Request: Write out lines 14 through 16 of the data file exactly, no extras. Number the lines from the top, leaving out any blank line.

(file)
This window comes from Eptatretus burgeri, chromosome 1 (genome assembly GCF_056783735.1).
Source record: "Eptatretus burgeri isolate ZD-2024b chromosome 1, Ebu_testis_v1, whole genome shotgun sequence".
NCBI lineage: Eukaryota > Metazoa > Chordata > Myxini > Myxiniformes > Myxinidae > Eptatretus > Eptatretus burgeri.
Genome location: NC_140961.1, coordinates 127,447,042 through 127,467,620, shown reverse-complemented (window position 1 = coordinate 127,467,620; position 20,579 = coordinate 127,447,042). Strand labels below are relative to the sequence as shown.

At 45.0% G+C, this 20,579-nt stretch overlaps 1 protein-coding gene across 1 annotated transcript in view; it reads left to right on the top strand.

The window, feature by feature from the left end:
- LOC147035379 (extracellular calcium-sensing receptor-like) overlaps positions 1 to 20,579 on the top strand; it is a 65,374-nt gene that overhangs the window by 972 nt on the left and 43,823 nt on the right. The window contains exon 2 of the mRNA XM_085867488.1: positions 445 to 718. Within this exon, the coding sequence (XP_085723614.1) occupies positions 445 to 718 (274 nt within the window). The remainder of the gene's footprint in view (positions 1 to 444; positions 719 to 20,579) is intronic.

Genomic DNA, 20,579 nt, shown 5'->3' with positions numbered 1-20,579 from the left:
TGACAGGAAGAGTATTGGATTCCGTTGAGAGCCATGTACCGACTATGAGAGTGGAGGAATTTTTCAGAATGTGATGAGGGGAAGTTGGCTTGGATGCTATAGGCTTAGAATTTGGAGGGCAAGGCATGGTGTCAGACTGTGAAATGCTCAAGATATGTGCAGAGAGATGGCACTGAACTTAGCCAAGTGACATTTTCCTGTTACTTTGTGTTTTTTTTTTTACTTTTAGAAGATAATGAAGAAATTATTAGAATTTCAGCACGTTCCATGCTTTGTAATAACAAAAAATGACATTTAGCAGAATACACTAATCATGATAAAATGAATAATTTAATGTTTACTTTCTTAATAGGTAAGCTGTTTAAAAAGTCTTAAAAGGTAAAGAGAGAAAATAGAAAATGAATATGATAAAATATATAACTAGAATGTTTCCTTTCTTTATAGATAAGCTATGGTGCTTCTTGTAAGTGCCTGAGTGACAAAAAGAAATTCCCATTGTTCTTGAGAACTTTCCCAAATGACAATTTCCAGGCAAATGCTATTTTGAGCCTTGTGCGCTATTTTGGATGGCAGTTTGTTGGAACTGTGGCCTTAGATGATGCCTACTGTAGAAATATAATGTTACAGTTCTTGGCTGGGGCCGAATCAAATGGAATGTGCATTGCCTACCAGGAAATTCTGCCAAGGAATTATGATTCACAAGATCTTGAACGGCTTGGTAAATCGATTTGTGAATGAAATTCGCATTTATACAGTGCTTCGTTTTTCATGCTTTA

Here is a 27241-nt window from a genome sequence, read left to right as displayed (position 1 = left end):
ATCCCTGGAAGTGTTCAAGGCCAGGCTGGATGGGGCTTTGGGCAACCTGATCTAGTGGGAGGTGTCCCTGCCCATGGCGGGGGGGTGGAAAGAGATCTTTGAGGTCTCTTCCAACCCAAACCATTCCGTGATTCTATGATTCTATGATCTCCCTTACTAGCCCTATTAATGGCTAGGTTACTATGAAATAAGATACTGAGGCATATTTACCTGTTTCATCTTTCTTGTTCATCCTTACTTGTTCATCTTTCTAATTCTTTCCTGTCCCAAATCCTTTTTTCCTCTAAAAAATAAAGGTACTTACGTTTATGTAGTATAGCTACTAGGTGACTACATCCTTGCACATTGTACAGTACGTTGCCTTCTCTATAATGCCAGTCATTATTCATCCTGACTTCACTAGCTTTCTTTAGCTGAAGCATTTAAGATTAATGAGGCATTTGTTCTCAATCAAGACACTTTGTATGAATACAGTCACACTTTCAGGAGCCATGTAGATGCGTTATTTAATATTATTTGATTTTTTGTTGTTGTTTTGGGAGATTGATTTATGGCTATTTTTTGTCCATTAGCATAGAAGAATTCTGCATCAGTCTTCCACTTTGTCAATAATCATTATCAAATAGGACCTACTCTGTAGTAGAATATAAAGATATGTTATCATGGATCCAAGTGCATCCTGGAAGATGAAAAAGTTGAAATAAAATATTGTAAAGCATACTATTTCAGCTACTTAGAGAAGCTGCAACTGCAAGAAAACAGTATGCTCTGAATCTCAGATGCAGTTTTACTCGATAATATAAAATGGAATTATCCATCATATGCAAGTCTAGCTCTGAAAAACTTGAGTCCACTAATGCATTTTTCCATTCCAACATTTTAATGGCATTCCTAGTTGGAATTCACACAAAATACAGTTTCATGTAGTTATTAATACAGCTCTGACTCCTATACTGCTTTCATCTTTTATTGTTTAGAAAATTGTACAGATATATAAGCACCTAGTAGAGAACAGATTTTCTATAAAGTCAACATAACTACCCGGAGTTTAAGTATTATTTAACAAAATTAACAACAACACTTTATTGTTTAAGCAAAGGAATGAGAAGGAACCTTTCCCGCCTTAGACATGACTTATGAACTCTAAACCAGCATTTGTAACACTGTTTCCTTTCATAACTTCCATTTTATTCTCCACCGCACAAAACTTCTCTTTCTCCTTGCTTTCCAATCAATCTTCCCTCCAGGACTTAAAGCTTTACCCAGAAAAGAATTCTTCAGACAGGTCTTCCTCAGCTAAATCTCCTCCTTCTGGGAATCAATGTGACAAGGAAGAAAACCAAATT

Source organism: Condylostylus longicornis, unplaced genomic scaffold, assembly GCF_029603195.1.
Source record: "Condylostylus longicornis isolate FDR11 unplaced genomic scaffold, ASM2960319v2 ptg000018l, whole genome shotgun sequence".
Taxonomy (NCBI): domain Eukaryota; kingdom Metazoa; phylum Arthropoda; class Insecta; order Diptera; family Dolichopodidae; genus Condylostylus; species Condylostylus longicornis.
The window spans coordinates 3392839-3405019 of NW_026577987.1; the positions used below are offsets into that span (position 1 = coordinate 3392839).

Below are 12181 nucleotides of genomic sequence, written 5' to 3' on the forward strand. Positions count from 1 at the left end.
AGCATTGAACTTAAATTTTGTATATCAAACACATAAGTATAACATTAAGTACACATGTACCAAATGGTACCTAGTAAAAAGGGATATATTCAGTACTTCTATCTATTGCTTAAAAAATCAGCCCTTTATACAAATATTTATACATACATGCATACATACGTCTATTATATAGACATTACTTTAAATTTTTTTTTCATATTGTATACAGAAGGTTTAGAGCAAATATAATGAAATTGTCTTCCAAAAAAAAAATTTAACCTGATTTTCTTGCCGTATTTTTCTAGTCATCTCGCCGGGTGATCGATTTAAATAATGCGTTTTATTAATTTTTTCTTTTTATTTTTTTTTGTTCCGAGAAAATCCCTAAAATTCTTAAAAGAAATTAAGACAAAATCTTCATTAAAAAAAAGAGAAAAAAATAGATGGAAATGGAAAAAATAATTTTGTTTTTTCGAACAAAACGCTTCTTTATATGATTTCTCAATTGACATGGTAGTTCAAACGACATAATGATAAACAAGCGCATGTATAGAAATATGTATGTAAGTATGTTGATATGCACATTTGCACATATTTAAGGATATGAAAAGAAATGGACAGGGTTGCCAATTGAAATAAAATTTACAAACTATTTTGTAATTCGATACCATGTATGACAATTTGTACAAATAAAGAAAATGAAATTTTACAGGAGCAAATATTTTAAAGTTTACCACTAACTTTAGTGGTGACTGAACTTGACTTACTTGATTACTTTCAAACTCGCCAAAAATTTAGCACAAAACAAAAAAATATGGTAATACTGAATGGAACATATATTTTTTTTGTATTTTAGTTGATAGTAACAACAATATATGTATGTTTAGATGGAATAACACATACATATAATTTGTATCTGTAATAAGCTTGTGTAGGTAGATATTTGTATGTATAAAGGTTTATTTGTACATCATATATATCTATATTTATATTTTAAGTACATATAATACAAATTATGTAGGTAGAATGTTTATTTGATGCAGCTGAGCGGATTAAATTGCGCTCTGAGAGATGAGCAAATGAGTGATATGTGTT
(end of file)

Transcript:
Taxonomy (NCBI): domain Eukaryota; kingdom Metazoa; phylum Arthropoda; class Insecta; order Diptera; family Dolichopodidae; genus Condylostylus; species Condylostylus longicornis.
The window spans coordinates 3392839-3405019 of NW_026577987.1; the positions used below are offsets into that span (position 1 = coordinate 3392839).

Below are 12181 nucleotides of genomic sequence, written 5' to 3' on the forward strand. Positions count from 1 at the left end.